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By Jennifer Palakiko
Edward Jones Financial Advisor 

Could you cope with long-term care costs?

Financial Focus

 

January 21, 2023

Jennifer Palakiko.

We all want to stay healthy and live independently throughout our retirement years. Unfortunately, that won't be possible for some of us, so it's a good idea to be prepared for health-related challenges - such as the need for long-term care.

As you may know, long-term care covers a variety of services, ranging from occasional visits from a home health aide to full-time residency in a nursing home. But while these types of care may vary in duration and intensity, they all have one thing in common - they're expensive. Genworth, an insurance company, reports these median annual costs:

• Over $100,000 for a private room in a nursing home.

• Over $60,000 for the services of a home health aide.

Furthermore, Medicare typically pays very few of these expenses, which means the burden of payment will likely fall on you - or, even worse, on your adult children if you can't afford the care you need.

Of course, you could hope that you will avoid these costs simply by not requiring any type of assistance - but the odds aren't necessarily in your favor. In fact, someone turning 65 today has an almost 70% chance of needing some type of long-term care services in their remaining years, according to the U.S. Department of Health & Human Services.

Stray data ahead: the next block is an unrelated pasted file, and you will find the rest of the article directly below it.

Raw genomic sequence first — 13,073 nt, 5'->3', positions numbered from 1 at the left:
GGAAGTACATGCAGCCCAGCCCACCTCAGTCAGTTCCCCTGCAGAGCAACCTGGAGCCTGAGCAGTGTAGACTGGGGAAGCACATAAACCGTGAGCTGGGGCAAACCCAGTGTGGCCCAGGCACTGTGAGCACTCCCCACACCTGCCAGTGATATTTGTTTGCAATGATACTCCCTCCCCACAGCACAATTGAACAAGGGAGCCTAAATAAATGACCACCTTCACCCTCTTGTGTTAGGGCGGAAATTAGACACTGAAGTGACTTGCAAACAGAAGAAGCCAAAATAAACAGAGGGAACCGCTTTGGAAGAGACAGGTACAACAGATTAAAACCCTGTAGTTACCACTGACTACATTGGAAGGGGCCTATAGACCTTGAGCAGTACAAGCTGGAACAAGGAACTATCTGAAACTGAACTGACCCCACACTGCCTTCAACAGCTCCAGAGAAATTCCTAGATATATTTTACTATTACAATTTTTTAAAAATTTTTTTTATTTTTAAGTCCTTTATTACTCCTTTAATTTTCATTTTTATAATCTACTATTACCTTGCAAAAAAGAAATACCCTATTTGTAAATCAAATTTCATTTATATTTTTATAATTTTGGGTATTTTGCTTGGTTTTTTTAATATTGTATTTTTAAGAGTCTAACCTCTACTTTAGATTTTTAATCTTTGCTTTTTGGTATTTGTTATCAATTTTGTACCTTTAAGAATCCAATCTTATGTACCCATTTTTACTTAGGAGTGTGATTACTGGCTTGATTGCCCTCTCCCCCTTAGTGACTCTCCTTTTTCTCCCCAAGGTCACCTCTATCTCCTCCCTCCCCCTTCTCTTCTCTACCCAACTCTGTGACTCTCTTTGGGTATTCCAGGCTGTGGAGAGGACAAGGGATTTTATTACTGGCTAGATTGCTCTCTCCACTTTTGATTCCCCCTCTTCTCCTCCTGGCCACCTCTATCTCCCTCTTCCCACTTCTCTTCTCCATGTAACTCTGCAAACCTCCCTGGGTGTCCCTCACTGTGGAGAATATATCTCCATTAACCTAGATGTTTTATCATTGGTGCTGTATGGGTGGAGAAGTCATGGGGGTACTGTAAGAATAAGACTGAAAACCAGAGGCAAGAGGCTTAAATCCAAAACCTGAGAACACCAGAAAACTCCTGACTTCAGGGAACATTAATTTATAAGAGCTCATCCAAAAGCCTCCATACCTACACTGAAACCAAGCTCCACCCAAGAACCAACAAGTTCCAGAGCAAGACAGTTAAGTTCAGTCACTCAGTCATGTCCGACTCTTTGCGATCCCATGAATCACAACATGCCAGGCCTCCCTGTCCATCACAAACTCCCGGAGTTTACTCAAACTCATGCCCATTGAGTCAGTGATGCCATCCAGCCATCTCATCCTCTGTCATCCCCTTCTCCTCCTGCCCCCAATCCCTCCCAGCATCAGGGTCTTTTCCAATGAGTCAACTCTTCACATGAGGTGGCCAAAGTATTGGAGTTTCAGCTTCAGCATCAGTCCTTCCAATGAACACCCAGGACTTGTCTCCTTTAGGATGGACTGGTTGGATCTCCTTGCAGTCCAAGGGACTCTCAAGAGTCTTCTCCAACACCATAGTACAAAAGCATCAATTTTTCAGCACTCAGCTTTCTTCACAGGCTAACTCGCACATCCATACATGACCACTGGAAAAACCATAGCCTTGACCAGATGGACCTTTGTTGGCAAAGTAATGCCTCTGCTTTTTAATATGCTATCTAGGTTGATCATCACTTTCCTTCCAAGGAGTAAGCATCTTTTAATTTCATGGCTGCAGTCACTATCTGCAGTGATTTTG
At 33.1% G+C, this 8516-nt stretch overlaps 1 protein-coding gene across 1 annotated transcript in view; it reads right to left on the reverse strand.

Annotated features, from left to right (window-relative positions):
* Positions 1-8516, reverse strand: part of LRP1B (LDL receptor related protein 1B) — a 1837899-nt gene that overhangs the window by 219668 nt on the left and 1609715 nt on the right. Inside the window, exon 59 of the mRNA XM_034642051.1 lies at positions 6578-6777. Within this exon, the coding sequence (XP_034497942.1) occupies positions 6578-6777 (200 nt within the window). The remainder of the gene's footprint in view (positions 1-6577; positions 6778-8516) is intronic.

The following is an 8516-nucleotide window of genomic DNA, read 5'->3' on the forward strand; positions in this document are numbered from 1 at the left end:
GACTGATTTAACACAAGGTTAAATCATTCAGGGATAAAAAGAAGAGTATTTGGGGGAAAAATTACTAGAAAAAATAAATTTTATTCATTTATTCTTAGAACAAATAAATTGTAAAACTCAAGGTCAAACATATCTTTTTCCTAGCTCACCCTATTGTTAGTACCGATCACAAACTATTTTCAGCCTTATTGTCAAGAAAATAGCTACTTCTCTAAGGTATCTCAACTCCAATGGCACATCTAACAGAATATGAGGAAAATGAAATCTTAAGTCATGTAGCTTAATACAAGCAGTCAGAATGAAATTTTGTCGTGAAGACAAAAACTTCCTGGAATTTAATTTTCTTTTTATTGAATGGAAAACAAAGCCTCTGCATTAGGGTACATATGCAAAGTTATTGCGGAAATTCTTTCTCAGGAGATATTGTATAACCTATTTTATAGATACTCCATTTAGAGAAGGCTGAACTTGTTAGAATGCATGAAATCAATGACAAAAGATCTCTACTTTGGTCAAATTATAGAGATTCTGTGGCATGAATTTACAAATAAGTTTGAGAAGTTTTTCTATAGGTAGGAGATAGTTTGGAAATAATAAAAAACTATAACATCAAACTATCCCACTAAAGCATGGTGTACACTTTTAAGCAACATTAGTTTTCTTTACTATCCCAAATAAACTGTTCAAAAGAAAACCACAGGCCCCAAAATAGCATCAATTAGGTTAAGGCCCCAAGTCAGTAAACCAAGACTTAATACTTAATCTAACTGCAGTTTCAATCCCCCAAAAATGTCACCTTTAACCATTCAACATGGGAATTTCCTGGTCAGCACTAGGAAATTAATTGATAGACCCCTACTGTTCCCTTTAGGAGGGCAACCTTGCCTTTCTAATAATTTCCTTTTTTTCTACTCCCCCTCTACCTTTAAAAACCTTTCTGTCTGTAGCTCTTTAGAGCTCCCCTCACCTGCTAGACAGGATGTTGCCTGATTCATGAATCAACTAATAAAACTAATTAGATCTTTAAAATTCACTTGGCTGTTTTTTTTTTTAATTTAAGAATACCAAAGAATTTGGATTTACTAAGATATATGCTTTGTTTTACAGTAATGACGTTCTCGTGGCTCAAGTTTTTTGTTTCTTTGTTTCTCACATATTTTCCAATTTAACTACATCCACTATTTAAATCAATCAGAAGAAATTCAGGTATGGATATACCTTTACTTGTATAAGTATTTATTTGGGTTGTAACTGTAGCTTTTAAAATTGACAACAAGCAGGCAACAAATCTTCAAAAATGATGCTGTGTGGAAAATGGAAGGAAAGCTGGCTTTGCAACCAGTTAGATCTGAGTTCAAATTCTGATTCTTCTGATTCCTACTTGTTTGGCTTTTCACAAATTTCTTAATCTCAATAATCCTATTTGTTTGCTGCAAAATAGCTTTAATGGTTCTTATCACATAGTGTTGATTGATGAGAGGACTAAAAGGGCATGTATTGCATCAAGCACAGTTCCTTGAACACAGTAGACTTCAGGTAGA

So, how can you protect yourself from the potentially enormous costs of long-term care? You could decide that you'll pay out of pocket - if so, you'll need to incorporate into your retirement budget a reasonable estimate of potential long-term care costs, and you may need to make some significant changes to your saving and investment plans. And the earlier you begin, the better.

Your other option is to purchase some form of long-term care insurance. Essentially, three types of coverage are available:

• Traditional long-term care insurance – A traditional long-term care policy covers long-term care expenses in your home or at a nursing facility. But policies will differ in terms of what services are covered and how benefits are paid. And you may also be able to choose whether you want inflation protection. Also, with some policies, you can deduct the premiums from your state and federal taxes. (Your tax advisor can evaluate a policy you're considering for potential tax benefits.)

• Hybrid long-term care insurance: In addition to providing coverage for home health care or a nursing home stay, a hybrid long-term care policy also offers a death benefit, so if you never need long-term care, your family could benefit from the policy's proceeds.

• Life insurance with a long-term care rider: You can find a life insurance policy that lets you add long-term care coverage through a "rider," or optional add-on. With this type of policy, you can use some of the death benefit to pay for your long-term care needs.

Which policy is best for you? There's no one right answer for everyone. A financial professional can help you evaluate all your options within the context of your overall investment and protection strategies. But keep in mind that all long-term care policies tend to get more expensive as you get older, so if you're considering this type of coverage, you may want to get started sooner rather than later.

Edward Jones is a licensed insurance producer in all states and Washington, D.C., through Edward D. Jones & Co., L.P., and in California, New Mexico and Massachusetts through Edward Jones Insurance Agency of California, L.L.C.; Edward Jones Insurance Agency of New Mexico, L.L.C.; and Edward Jones Insurance Agency of Massachusetts, L.L.C. California Insurance License OC24309

This article was written by Edward Jones for use by your local Edward Jones Financial Advisor.

Edward Jones, Member SIPC.

 
 

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